HIV and AIDS

The Asia Regional HIV Program
The USAID Regional Development Mission for Asia’s HIV Program focuses on individuals with the greatest risk of infection such as men who have sex with men and transgender women. Pictured above, workers test samples at a Bangkok HIV clinic.
USAID

Background

Advances in science have made it possible to end the AIDS epidemic by increasing access to HIV testing, HI antiretroviral medications among individuals facing the greatest risk of infection, or among those diagnosed HIV positive.  The global vision to end AIDS involves diagnosing 90 percent of all infected individuals, placing 90 percent of those diagnosed on antiretroviral medications, and suppressing the HIV virus to undetectable levels among 90 percent of individuals on treatment by 2020.  To achieve this vision, better approaches are needed to reach and retain in clinical services individuals with the greatest infection risks.  In many countries across Asia and the Pacific, the highest proportion of new HIV infections occur among key populations including men who have sex with men (MSM) and transgender women, people who inject drugs (PWID), yet the number of people in these populations accessing HIV services remains very low.

Program Interventions

With funding from the U.S. President’s Emergency Plan for AIDS Relief (PEPFAR), USAID’s regional HIV program covers Thailand and Laos with a role to provide support to other countries in the Asia region for HIV scaling up.  The Thailand program focuses on accelerating epidemic control by developing and demonstrating improved solutions to engage key populations and support their sustained access to friendly HIV testing and treatment services.  In Laos, the focus has been shifted from HIV prevention and case identification to focus on maintaining people living with HIV on treatment and support for their partners in HIV diagnosis.

Through partnerships with community-based organizations and public-sector service providers, USAID/RDMA has invested resources in the development and refinement of service-delivery innovations, such as oral fluid testing, peer-driven and incentivized recruitment and targeted HIV case finding, HIV pre-exposure prophylaxis (PrEP), and differentiated models for HIV treatment, including Same-Day ART, likely to improve HIV service outcomes while reducing unit costs.

USAID supports training of local partners to develop, implement and evaluate service delivery improvements, and will invest in the generation and use of evidence to inform policy development.  In addition, USAID supports advocacy and policy efforts for the accreditation and domestic funding of community-led services to ensure sustainability of effective models beyond the end of U.S. government funding in Thailand.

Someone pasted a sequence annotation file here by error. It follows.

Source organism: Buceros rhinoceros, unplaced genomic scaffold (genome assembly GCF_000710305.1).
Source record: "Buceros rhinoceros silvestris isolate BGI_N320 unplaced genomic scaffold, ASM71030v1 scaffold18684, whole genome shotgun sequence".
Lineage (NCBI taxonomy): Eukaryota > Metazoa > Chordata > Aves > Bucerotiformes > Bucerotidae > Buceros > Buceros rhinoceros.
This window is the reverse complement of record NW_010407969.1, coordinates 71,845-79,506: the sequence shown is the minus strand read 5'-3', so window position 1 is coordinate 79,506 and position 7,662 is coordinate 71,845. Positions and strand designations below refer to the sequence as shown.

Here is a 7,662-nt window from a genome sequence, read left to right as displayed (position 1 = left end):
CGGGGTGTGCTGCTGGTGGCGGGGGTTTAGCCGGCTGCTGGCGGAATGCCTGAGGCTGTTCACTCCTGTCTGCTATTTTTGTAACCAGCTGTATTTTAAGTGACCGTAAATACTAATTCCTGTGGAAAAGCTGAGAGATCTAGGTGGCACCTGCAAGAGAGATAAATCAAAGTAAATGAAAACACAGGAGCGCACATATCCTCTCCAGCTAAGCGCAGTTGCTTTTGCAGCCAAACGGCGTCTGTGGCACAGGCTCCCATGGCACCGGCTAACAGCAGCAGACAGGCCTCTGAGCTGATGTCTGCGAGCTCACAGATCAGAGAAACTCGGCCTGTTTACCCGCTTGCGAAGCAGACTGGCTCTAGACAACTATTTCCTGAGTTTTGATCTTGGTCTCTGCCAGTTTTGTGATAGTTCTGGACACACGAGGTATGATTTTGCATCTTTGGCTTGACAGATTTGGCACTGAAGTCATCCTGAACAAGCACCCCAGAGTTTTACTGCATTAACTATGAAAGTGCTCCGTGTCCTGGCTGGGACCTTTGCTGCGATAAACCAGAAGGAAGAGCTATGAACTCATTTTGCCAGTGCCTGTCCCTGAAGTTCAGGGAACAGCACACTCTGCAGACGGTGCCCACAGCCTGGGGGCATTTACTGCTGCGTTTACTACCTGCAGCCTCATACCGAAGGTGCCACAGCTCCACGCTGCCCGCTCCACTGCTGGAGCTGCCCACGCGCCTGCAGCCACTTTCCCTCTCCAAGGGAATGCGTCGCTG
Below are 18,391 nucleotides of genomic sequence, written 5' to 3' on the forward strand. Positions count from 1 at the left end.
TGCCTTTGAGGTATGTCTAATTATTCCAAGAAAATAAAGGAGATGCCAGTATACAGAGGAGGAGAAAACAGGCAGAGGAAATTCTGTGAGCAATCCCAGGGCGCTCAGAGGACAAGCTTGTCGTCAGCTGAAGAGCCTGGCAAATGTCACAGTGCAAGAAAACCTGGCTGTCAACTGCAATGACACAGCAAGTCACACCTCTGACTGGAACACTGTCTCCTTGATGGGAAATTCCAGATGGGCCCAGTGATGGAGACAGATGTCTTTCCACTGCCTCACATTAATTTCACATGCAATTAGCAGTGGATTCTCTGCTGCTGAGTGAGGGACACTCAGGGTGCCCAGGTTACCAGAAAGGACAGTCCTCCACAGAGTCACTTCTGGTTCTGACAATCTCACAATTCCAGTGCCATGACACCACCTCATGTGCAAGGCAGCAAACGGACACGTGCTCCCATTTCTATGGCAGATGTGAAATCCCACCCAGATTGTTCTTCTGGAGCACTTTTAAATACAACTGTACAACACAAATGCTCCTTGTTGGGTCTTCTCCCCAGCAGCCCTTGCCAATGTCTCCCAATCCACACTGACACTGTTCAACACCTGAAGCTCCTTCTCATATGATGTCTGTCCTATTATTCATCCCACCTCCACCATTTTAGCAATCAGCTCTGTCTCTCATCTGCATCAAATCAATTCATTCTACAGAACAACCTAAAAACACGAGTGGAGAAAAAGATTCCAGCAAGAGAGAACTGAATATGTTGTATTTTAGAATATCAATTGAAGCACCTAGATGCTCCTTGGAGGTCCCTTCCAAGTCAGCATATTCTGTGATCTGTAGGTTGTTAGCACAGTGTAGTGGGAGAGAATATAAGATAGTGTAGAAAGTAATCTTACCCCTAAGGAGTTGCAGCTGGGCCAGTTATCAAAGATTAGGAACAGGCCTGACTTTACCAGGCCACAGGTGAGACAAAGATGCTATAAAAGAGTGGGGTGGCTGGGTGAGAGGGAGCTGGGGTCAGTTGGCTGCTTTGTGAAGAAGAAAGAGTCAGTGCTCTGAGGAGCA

Results

  • The USAID-supported model of community-led services has been well recognized in Thailand and internationally resulting from its significant contribution to more than 50 percent of the national HIV service uptake in Thailand.  It has become a model recommended by PEPFAR for adoption in other countries in Asia.
     
  • USAID worked with local champions, including the Thai Red Cross AIDS Research Centre to scale up PrEP in Thailand and support other countries in the region. More than 50 percent of Thai PrEP users are attributed to the USAID-supported PrEP activities, such as PrEP Express, PrEP in the City campaigns and PrEP-15 for more affordable PrEP services for key populations.
     
  • USAID established a new partnership for sexual and reproductive health and HIV services in Bangkok with a private hospital group, Piyavate Hospital Group in Bangkok, to increase access to HIV/AIDS and transgender health services.  It will support expansion of health service options for key populations and diversify domestic funding arrangements as well as promote regional approaches to support rapid scale up of HIV interventions.
     
  • Through the PEPFAR Incentive Fund activities to assist Thailand toward becoming self-reliant in the HIV response, USAID made considerable progress in gaining increased government investments to USAID-supported community-based organizations- from $167,000 in 2016 to almost $2 million in 2019.
     
  • In Laos, USAID supported the integration of oral-fluid HIV screening into peer-led outreach for MSM and TG, resulting in approved national guidelines for HIV self-testing.

Last updated: July 17, 2019

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